Mon
Mar 7 2016 11:00am

Younger’s Liza/Josh—Age Really Is Just a Number... or Is it?

Caught Up in Raine by L.G. O'Connor

Today we're joined by L.G. O'Connor on Heroes and Heartbreakers. L.G.'s upcoming release, Caught Up in Raine features one of our favorite types of heroines—a romance writer, Jillian! Throughout the course of her story, Jillian meets and falls in love with landscaper-turned-cover model, Raine (can you say, “wish fulfillment”?). One tiny hitch, Raine is almost 20 years younger than Jillian. L.G. found much inspiration from the show, Younger, starring Sutton Foster. L.G. is here today to talk about the May-December romance featured in Younger—and most likely convince you to watch the show yourself. Thanks, L.G.!

One of the things my husband and I do together is find shows and binge-watch them—On-Demand is our passport to a world of discovery. In early January, we stumbled across Sex in the City creator Darren Star’s new series, Younger. I was a huge Sex in the City fan, and convinced my husband to give it a try. The show features an older woman/younger man romance with a significant age gap, a relationship set-up of particular interest to me. Why? Stay with me to find out.

Though dubious, my husband agreed to watch the first episode. That’s all it took. We were both hooked, binge-watching the entire first season in one night and gearing us up for Season Two.

Hillary Duff and Sutton Foster in TV Land's Younger.

Coined a “dramedy” by Hillary Duff, who plays Kelsey Peters (friend and co-worker of main character Liza Miller), Younger raises real problems in an often hilarious way. The storyline centers around Liza Miller, a divorced 40-year old New Jersey housewife, who poses as a 26-year-old in order to fight the ageism she finds in publishing. She’s trying to reenter the workforce after staying home to raise her now college-aged daughter, Caitlyn. Lucky for Liza, she has a natural, fresh, young look which, paired with a creative makeover from her friend Maggie, allows her to pass as a millennial. No surprise, she’s hired as an assistant to 40-something, elitist Diana Trout at Empirical Press. However, Liza soon makes fast friends with Kelsey, a 20-something on her way up, which makes the job bearable.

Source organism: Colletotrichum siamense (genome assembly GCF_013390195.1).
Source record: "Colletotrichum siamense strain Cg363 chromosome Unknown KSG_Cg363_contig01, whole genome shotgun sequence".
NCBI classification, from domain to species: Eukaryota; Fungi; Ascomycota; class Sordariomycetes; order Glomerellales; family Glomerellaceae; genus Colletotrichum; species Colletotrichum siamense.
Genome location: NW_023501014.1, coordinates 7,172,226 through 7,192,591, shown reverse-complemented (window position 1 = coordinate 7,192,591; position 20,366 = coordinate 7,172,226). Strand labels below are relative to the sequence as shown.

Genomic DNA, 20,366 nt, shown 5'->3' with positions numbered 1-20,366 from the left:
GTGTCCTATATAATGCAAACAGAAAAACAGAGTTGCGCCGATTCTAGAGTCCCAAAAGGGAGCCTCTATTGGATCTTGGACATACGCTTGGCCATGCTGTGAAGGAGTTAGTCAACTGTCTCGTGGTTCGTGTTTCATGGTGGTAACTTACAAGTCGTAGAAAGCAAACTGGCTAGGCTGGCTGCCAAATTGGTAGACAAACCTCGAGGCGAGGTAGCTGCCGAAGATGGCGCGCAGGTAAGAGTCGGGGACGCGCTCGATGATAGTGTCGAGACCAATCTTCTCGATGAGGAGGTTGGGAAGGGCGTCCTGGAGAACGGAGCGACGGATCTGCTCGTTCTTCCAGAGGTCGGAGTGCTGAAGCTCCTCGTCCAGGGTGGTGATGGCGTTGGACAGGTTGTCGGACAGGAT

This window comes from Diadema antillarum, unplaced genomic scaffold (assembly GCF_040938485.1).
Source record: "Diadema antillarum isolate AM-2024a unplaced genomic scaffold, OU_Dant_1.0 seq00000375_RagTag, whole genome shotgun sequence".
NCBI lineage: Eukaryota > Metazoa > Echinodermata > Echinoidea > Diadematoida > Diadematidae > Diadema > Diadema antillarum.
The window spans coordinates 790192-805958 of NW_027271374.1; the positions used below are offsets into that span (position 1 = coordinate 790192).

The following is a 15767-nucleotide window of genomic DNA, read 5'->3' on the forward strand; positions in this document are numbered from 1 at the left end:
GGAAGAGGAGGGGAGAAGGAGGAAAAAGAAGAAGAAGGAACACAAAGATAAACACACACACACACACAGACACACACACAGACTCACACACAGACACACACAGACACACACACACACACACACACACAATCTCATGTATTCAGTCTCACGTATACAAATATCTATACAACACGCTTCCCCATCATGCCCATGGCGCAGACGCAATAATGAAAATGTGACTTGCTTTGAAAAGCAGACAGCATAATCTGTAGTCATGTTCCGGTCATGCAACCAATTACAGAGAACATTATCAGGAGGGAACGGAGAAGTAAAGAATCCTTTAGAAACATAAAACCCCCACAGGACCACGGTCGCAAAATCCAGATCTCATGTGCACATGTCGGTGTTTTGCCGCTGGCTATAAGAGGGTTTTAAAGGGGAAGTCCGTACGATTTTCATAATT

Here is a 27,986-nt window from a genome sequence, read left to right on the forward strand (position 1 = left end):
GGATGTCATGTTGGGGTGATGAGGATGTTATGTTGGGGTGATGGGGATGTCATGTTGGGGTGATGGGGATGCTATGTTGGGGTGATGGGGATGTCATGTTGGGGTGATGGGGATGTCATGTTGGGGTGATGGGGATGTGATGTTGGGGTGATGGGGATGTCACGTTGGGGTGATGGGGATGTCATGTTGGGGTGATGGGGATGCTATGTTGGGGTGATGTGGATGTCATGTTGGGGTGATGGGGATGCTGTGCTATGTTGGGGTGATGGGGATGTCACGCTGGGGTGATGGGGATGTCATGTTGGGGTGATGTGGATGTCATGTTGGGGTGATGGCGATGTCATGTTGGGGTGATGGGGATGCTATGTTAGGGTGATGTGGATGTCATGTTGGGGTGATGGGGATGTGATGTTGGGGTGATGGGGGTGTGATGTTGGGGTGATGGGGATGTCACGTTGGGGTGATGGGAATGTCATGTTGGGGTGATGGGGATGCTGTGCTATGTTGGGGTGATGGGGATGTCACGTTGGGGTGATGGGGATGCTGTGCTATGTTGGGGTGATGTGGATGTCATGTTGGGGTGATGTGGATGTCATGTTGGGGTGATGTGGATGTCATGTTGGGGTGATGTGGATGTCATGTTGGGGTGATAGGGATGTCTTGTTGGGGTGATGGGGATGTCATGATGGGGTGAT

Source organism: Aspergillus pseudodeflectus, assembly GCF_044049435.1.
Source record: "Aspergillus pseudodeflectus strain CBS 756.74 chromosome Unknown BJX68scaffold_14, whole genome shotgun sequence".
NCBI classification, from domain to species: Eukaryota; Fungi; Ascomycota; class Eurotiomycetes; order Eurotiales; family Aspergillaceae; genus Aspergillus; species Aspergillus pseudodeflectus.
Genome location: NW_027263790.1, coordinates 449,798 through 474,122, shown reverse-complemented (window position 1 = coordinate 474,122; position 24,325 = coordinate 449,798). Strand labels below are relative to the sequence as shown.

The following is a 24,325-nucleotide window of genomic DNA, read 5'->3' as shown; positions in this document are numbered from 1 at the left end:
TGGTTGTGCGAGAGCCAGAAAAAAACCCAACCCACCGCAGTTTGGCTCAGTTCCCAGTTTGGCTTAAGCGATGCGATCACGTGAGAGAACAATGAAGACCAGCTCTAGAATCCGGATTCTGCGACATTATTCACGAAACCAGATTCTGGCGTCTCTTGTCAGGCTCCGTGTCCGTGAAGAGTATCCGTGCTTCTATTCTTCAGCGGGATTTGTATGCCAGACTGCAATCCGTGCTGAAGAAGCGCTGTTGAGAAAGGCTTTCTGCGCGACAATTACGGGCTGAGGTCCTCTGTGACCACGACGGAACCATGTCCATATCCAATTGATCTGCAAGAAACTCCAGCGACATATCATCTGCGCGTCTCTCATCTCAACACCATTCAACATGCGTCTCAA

But looking 26 and being 26, as Liza finds out, are two very different things. Liza not only has to pretend to be a millennial, she needs to understand how to be one. Between social media, personal grooming, hip vocabulary, and dating, she enters a new and vibrant world in an effort to support herself and her daughter.

One night at a Brooklyn bar, Liza meets 26-year-old tattoo artist, Josh, who tries to pick her up, thinking she’s a woman his age. The fact that he’s mistaken her for someone younger is not only flattering; it’s the impetus behind her journey.

Josh is hot with a capital “H.” He’s the right mix of sexy and adorable, but it takes some thought on Liza’s part before she takes him up on his offer.

The show, even though written as a comedy, quickly dredges up our age biases as it applies to romance and veers into the dreaded “cougar” territory. Liza’s daughter is appalled when she spies Liza kissing Josh, and decides to go live with her father.